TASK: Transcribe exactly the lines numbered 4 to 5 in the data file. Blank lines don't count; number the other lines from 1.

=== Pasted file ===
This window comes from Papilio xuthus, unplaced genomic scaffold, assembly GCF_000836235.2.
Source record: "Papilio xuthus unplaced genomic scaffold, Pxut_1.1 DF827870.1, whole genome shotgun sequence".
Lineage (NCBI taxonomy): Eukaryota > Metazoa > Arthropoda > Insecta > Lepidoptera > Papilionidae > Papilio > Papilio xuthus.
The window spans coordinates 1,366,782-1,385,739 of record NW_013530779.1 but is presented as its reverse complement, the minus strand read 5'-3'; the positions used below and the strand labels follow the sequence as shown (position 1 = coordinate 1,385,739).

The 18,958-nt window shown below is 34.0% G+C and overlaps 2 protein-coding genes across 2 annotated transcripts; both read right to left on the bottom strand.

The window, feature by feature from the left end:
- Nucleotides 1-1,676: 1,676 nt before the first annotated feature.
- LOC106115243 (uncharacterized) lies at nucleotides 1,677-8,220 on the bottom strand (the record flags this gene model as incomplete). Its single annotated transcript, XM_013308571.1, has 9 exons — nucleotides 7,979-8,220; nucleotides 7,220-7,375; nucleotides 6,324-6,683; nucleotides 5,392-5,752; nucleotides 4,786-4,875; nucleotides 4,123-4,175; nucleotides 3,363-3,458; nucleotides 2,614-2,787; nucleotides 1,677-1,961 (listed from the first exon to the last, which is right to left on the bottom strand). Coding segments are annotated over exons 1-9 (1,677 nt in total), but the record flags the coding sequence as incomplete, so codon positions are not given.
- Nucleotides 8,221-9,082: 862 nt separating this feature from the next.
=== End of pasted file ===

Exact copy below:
The window spans coordinates 1,366,782-1,385,739 of record NW_013530779.1 but is presented as its reverse complement, the minus strand read 5'-3'; the positions used below and the strand labels follow the sequence as shown (position 1 = coordinate 1,385,739).

The 18,958-nt window shown below is 34.0% G+C and overlaps 2 protein-coding genes across 2 annotated transcripts; both read right to left on the bottom strand.